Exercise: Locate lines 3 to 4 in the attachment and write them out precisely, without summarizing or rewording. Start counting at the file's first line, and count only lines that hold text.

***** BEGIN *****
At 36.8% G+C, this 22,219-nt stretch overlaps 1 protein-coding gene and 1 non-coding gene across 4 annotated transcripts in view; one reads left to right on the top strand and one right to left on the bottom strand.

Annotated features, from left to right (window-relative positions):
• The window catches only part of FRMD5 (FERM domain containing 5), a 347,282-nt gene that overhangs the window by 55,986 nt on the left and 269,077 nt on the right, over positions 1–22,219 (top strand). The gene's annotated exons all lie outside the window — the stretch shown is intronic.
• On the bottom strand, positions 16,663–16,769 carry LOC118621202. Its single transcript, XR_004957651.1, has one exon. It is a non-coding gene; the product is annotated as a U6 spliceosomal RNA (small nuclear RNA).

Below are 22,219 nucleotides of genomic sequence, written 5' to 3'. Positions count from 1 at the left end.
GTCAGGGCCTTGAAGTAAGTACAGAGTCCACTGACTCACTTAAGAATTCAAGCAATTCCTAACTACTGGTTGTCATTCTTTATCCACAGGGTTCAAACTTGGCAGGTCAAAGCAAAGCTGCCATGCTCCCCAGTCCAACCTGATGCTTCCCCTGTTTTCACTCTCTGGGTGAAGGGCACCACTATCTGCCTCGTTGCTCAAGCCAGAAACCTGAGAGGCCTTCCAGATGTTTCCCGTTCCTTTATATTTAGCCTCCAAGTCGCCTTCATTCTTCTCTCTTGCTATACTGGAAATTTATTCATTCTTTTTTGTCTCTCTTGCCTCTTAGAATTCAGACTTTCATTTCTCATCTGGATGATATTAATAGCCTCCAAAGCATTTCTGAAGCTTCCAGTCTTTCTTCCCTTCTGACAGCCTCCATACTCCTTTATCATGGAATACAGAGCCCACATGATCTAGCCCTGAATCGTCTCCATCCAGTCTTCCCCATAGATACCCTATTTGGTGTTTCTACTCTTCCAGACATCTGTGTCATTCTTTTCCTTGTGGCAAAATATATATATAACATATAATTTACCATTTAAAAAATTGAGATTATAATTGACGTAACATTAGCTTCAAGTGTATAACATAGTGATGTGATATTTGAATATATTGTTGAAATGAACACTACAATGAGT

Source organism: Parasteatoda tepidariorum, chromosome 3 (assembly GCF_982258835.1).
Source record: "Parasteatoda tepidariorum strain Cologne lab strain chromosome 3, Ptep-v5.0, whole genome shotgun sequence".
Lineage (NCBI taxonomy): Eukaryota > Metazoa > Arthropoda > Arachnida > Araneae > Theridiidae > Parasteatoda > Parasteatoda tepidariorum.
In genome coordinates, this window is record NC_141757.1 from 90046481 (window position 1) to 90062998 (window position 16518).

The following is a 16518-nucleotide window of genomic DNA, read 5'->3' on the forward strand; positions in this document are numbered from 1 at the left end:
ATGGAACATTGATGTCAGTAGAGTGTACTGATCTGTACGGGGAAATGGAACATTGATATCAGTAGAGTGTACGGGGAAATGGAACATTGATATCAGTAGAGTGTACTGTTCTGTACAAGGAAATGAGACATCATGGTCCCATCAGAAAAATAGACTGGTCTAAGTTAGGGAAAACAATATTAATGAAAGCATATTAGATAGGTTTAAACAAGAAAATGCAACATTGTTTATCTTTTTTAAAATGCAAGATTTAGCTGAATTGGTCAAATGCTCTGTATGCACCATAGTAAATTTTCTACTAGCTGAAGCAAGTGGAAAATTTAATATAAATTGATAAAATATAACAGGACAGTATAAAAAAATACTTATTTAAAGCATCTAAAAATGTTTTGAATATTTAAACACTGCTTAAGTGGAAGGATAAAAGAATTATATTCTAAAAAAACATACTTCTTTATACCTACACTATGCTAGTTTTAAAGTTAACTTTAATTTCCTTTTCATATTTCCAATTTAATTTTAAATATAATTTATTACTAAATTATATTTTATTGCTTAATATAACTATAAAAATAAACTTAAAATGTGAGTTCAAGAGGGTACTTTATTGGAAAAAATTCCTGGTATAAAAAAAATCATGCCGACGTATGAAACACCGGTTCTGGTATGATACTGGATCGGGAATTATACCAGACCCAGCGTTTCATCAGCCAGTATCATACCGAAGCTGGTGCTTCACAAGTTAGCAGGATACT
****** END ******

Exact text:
• The window catches only part of FRMD5 (FERM domain containing 5), a 347,282-nt gene that overhangs the window by 55,986 nt on the left and 269,077 nt on the right, over positions 1–22,219 (top strand). The gene's annotated exons all lie outside the window — the stretch shown is intronic.
• On the bottom strand, positions 16,663–16,769 carry LOC118621202. Its single transcript, XR_004957651.1, has one exon. It is a non-coding gene; the product is annotated as a U6 spliceosomal RNA (small nuclear RNA).